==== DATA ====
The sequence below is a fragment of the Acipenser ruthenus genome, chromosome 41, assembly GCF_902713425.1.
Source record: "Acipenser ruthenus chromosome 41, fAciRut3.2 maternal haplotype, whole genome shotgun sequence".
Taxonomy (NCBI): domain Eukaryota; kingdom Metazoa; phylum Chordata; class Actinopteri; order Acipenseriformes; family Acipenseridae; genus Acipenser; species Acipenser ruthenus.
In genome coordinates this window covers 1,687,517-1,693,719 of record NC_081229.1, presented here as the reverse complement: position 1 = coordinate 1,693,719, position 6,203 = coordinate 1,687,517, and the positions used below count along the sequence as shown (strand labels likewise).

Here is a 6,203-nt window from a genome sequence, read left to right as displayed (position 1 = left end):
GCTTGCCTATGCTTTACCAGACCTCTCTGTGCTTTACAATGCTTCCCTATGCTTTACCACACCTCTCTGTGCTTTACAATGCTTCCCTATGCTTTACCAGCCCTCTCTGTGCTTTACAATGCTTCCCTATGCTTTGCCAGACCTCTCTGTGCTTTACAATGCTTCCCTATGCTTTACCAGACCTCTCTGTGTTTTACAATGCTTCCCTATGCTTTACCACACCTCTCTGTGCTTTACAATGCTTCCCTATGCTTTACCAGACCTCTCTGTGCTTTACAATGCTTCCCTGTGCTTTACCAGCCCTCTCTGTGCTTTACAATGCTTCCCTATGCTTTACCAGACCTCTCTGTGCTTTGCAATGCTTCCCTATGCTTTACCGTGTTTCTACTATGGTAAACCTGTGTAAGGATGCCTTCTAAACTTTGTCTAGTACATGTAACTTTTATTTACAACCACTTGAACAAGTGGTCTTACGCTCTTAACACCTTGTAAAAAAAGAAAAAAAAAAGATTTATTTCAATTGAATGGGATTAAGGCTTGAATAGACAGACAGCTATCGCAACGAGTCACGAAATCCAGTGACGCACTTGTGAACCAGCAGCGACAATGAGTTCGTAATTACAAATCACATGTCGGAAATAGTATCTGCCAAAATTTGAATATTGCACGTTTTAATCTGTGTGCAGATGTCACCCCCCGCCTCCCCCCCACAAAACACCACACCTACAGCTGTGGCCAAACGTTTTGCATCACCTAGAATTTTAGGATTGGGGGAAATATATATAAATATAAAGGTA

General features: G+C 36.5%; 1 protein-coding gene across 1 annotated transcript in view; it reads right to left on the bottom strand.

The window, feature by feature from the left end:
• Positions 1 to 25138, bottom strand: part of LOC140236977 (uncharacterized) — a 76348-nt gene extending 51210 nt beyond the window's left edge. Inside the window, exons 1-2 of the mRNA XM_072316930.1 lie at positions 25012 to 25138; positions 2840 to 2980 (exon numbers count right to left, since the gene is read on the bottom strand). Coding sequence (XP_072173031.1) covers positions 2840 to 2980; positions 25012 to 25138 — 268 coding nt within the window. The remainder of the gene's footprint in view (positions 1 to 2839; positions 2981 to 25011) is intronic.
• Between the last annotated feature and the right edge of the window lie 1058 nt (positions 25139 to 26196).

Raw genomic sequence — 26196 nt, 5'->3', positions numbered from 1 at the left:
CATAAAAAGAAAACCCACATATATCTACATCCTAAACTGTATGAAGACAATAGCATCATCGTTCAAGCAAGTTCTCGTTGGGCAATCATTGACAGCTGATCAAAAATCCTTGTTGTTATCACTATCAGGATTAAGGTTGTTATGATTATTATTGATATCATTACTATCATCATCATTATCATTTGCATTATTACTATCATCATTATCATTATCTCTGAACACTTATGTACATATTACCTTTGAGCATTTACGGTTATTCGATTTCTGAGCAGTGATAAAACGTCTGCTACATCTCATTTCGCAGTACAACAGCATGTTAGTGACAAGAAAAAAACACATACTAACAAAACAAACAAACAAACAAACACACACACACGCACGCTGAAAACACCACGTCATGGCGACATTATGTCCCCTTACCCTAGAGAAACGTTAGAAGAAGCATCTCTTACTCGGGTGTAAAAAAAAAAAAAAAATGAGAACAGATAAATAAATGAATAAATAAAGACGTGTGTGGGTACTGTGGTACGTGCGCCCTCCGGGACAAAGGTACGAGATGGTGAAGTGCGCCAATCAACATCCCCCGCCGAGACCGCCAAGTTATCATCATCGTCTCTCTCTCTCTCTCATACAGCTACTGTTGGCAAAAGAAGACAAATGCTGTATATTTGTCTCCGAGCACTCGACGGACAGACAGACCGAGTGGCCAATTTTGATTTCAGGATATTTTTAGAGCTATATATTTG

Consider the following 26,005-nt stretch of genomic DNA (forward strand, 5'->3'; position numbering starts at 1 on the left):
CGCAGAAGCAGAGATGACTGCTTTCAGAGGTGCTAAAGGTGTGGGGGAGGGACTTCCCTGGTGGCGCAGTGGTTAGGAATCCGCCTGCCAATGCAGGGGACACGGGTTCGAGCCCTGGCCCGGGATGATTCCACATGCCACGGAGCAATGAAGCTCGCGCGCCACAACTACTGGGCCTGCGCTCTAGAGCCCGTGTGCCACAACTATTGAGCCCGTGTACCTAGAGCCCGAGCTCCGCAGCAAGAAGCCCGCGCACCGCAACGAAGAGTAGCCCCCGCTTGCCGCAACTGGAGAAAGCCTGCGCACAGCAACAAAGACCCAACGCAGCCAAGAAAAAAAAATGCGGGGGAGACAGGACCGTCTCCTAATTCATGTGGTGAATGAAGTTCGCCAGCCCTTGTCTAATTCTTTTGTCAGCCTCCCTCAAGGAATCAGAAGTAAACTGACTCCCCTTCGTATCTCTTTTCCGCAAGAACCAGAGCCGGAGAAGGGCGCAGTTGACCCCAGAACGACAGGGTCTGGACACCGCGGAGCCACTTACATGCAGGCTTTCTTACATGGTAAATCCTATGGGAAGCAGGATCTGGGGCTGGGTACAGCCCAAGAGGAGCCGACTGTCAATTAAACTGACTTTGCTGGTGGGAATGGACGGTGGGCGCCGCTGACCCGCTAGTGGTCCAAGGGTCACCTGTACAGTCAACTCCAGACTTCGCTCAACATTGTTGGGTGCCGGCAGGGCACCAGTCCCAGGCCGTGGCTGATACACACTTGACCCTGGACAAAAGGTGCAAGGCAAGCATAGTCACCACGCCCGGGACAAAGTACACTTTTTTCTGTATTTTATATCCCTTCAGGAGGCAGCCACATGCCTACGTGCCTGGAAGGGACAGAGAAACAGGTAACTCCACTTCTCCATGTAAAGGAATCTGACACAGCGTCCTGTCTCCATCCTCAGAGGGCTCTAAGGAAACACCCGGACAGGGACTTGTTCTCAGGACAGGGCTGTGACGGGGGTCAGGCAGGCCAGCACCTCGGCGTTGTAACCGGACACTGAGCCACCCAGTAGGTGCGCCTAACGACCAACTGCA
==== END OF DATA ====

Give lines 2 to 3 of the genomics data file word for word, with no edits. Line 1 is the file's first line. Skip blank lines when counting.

Source record: "Acipenser ruthenus chromosome 41, fAciRut3.2 maternal haplotype, whole genome shotgun sequence".
Taxonomy (NCBI): domain Eukaryota; kingdom Metazoa; phylum Chordata; class Actinopteri; order Acipenseriformes; family Acipenseridae; genus Acipenser; species Acipenser ruthenus.